A Large number of inscriptions with the Libyan alphabet emerge at this time. Libyan language and script soon comes into its own as a form of expression.
The whole of North Africa was absorbed by the Roman Empire through struggle. The Jugurthian War demonstrates essential characteristics of Amazigh military resistance. They utilized Roman techniques alongside Numidian cavalry and guerilla tactics. By 146 BCE Rome annexed Carthage’s territories, creating the province of Africa.
Masinissa’s son Micipsa left his kingdom to two sons and a nephew. The nephew, Jugurtha, kills one cousin and in the course of attacking the other, upsets the Romans. Rome declares war on Jugurtha, who flees to the Gaetuli. There, his father in law Bocchus hands him over to the Romans.
In the course of the war, Romans terrorized the countryside. Massacres and the sale of entire female populations of the cities into slavery needless to say, did not leave a good impression of the Romans on the Numidian population.
Following Jugurtha was his brother Gauda, Gauda’s son Hiempsal II, and Hiempsall’s son Juba II. The kingdom in the meantime remained relatively prosperous. By 46 BCE Juba II was defeated by Caesar. His territory is divided and when Bocchus II willed Mesopotamia to Octavian in 33 BCE, most of North Africa was in Roman control.
Mauritania is eventually given to Juba II. Cleopatra Selene (daughter of Cleopatra and Mark Anthony) becomes his wife and they rule over a Hellenistic kingdom consisting of royal tombs, a cult of Isis, capital- roman town planning, widespread use of slaves (with Greek names). Although slavery did not survive because it was ill adapted to the tribal economic structures of Caesaria’s territory. His kingdom lacked any reference to its indigenous culture and in response there were revolts to his rule.
The Gaetulian’s rebelled against Juba II’s submission to Rome. They consistently resisted them through armed rebellion and refusal to pay taxes. In 17 CE Tacfarinas, a Musulamian chief, led uprisings against Rome. Joined by the Gaetulians, Mauris and Cinithians, the entire southern border of North Africa was in revolt. Working in the favor of the rebels was the incompetency of King Ptolemy. When Caligula murders Ptolemy, the last of the Amazigh kingdoms ends.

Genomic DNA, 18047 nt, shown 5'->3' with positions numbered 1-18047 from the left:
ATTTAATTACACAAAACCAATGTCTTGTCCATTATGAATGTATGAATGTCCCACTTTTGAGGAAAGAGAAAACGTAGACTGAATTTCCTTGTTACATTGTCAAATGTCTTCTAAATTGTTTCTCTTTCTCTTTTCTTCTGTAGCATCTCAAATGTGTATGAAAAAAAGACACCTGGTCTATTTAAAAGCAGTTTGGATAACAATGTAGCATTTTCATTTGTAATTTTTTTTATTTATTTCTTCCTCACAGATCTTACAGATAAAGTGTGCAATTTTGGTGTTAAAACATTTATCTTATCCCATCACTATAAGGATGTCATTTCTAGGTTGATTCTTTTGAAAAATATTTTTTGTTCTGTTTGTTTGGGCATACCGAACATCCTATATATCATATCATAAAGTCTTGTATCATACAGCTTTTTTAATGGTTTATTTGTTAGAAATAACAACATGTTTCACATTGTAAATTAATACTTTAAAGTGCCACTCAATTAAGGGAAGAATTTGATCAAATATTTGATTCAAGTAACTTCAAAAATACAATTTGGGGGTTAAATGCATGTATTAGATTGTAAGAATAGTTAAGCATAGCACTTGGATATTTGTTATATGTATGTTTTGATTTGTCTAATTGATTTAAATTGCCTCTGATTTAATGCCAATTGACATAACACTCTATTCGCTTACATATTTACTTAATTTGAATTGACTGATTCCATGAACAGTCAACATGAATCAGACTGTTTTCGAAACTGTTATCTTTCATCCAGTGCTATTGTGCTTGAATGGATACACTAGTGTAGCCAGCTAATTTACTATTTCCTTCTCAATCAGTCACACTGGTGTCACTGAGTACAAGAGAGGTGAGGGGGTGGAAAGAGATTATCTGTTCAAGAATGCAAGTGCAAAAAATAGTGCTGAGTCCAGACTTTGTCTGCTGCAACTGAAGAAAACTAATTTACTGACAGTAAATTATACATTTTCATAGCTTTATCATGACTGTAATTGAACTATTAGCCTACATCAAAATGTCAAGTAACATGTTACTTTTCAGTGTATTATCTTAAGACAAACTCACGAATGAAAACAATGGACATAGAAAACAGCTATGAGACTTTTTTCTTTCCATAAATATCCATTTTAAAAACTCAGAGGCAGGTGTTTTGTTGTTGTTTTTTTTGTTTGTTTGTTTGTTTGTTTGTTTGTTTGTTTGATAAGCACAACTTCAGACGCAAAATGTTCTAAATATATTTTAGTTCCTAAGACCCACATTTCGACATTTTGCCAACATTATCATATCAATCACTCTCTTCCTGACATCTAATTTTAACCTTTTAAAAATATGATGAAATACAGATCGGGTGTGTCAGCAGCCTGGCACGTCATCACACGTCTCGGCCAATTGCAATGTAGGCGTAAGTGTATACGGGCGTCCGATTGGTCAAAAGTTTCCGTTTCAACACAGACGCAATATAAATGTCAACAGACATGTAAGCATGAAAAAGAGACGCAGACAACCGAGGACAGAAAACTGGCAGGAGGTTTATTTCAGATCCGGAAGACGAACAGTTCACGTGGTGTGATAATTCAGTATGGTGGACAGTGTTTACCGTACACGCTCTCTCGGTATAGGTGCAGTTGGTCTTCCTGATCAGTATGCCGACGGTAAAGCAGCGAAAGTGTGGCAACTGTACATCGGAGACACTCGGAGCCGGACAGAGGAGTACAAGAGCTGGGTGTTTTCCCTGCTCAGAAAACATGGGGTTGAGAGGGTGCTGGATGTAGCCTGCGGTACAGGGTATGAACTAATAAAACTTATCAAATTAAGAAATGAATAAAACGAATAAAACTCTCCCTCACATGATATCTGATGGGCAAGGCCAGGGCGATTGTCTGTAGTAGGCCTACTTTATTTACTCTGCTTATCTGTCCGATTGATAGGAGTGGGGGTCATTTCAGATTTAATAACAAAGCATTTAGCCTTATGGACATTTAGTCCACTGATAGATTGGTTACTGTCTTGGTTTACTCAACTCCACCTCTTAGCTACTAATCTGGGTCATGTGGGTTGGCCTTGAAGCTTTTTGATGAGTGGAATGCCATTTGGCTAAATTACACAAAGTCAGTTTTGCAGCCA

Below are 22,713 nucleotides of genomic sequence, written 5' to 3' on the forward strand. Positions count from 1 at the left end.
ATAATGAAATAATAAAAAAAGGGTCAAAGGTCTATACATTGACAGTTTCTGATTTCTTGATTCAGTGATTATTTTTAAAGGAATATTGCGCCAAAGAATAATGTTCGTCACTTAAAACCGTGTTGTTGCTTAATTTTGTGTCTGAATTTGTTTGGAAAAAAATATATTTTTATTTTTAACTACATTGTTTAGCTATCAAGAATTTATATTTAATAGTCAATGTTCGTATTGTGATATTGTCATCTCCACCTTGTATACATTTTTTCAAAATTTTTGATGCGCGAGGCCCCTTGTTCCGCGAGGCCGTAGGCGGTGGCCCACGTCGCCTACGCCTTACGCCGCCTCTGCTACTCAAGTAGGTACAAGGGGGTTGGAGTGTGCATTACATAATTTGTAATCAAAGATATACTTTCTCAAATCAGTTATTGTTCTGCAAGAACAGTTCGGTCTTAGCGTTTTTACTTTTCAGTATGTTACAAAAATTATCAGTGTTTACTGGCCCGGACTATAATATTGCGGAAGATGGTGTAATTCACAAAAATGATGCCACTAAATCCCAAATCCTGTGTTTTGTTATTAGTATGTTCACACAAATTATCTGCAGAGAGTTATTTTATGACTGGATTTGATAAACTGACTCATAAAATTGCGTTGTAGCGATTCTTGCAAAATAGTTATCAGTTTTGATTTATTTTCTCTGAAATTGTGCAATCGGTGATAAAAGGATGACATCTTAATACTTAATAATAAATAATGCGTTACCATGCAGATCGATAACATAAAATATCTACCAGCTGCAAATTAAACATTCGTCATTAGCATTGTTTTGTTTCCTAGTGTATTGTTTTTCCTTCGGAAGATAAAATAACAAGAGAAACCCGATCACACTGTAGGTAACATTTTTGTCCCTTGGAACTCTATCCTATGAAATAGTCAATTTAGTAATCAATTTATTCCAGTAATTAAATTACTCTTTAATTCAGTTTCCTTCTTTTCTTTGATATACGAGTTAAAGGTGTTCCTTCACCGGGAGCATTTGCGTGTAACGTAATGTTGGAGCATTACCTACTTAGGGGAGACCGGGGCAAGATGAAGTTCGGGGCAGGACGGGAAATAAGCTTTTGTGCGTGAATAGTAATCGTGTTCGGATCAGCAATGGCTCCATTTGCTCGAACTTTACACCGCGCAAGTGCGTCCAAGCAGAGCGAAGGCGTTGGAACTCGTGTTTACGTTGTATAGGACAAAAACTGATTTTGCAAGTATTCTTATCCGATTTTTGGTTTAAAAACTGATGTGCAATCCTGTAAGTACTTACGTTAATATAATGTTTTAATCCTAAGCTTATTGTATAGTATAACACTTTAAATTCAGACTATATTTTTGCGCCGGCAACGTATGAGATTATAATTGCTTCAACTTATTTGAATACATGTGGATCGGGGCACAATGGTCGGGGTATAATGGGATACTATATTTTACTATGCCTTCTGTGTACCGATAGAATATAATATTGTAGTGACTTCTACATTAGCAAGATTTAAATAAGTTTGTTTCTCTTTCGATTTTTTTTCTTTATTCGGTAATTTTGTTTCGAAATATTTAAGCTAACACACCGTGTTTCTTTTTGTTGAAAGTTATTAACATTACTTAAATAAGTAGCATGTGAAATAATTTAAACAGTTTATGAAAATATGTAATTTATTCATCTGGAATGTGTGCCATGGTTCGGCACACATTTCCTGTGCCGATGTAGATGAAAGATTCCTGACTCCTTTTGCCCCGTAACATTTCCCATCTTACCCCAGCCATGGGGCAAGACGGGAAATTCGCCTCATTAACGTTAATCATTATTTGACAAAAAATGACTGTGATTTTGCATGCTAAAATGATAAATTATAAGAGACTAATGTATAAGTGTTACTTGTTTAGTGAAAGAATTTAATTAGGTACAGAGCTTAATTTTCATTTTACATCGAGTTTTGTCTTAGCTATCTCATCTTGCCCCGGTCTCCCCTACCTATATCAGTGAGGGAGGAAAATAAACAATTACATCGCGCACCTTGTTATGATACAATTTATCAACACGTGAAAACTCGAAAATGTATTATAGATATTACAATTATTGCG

Roman policy was to co-opt tribal leaders and through them control the tribe. Chiefs co-operated because it offered them a chance at Roman citizenship and it privatized tribal land. Landlords had more coercive power under Roman rule while, of course, peasants had little change in lifestyle.
Auxiliary units of Numidian cavalry allowed for status and possibility of Roman citizenship. This kept the indigenous cultural aspect of fighting intact.
Within the structure of Roman Africa, all segments of society (excluding any slaves) had positive inducement to cooperate with the new order. Tribal structures persisted through the empire and Rome had become a source of legitimization even on its periphery where it didn’t effectively control. Tribal leaders used Roman adornments and iconography to acquire and maintain power.
Soon, Mauritania, Southern Numidia, and Tripolitania were shaken by raiding parties and revolts. Aggression continued into the late empire and created insecurity throughout the countryside. By 300 CE, wealth becomes more concentrated. Art and design become more materially brilliant. And in 429-440 CE, the Vandals come to power. Mountain and pre-desert areas escaped control after the conquest with the periphery mostly in the hands of tribal chiefs.
With the Byzantine reconquest in 530 CE, a huge step backward is taken. The Greek language is implemented. There is no more urban aristocracy, no local hierarchy, no administrative structure, no network of services and kinship and tribal structures re emerge as the basis of the elite.
What is clearly visible is that the indigenous methods of village administration were the Amazigh own creation. Sub-groupings and other tribal structures persisted even after the years of onslaught of foreign rule
Source: csupomona.edu